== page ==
Reissue Applications: Down, But Not Out

Posted by Ed Walsh on Apr 26, 2016

New data shows a marked decrease in the number of new reissue applications, which have fallen by about half since peaking five years ago. This drop is theorized by some to be a retrenchment on the widely used technique of filing for reissue to insulate patents from challenge in third-party reexaminations. That hypothesis is reasonable, given that ex parte reexamination filings are also down by about half over the same period.

Reissue offers patent owners the advantage of presenting prior art in a forum they control, blocking the same art from being presented in the more hostile environment of a reexamination set up by a third-party challenger. An ex parte reexam cannot reconsider issues addressed by an examiner in an earlier proceeding, such as a reissue.

Despite the drop in reexams, third-party challenges to patents have not disappeared. Rather, IPRs have eclipsed ex parte reexams, with the rate of IPR filings exceeding the rate of ex parte reexams even at its peak. Patent owners, it would seem, still have the same or even greater incentive to insulate patents from challenge in an IPR.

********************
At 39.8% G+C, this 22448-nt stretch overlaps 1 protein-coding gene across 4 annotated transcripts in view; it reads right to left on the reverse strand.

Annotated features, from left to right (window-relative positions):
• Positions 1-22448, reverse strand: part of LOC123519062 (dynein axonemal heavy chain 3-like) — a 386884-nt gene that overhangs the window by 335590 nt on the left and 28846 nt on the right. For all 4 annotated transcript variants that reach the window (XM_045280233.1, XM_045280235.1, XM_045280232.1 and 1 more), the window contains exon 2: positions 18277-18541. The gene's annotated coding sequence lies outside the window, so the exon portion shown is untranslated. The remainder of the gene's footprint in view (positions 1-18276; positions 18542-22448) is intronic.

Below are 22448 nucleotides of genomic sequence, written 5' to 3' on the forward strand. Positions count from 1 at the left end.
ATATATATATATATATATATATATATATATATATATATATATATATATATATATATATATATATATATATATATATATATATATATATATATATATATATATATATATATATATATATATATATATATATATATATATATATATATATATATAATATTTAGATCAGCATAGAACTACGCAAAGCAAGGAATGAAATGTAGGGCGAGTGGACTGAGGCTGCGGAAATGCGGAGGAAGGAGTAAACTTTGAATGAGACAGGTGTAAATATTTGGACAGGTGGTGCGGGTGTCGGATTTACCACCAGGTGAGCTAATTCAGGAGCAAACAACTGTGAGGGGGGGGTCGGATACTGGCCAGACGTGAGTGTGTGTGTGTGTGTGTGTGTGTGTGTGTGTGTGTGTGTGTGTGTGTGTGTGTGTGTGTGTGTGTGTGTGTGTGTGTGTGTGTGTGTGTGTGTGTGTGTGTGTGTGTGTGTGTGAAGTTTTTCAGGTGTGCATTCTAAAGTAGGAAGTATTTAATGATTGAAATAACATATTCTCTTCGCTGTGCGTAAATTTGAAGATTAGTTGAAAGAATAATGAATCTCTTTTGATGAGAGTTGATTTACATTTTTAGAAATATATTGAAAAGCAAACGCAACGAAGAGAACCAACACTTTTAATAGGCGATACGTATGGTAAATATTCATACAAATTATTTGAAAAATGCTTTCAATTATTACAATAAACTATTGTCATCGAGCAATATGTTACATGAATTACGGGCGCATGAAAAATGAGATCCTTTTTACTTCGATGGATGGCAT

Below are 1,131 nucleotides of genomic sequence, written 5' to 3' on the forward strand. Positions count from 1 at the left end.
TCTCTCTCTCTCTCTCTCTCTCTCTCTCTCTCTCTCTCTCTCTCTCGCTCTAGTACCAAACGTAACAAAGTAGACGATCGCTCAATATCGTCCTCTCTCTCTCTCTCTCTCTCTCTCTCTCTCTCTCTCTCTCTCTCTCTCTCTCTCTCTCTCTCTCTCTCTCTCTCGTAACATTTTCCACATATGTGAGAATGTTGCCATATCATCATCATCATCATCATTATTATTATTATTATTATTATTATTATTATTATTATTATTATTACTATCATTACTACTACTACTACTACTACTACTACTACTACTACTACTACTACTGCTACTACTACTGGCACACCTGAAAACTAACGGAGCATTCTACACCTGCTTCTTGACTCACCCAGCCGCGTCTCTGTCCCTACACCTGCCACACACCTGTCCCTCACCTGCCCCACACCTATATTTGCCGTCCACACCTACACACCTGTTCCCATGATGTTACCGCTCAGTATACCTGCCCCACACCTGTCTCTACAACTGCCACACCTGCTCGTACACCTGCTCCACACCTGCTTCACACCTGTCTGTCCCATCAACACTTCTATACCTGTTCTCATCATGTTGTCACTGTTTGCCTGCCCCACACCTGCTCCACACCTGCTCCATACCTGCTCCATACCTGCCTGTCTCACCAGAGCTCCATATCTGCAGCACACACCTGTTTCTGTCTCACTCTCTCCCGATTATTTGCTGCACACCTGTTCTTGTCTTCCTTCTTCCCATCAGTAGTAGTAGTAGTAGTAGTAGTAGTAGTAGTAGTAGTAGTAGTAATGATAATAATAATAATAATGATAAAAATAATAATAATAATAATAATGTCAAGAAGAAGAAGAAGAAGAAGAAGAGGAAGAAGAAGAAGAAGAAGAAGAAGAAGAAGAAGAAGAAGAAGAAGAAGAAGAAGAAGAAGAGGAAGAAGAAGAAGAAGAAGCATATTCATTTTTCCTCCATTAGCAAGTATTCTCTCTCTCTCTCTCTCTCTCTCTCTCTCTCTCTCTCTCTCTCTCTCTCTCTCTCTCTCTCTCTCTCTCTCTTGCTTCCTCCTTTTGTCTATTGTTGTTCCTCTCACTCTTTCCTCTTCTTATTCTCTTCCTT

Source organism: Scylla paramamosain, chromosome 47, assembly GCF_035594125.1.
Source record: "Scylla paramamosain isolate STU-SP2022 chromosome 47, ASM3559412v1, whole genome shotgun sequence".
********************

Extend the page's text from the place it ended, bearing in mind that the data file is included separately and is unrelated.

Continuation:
A significant difference, however, is that reissue does not have the same effect on an IPR as it does on a subsequent ex parte reexam. The Patent Office is precluded from initiating an ex parte reexam unless a request presents a substantial new question of patentability. In an IPR, the PTAB may, but need not, forego institution if the same art was previously considered by the Patent Office. While denying institution is possible, it seems more the exception than the rule.

Nonetheless, reissue applications should not be overlooked entirely. As we have previously noted, the success rate for amending claims in an IPR is very low. If claim amendments are necessary or desirable, filing a reissue may be a much better path than attempting to amend in an IPR. 

As always, when faced with an IPR challenging a valuable patent, it is important to consider all possible avenues to win, including reissue.

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This blog is intended to promote thought and debate on developing areas of the law. The opinions, commentary and characterizations of cases provided on this blog are not legal advice and do not represent the opinions of Wolf Greenfield or its clients.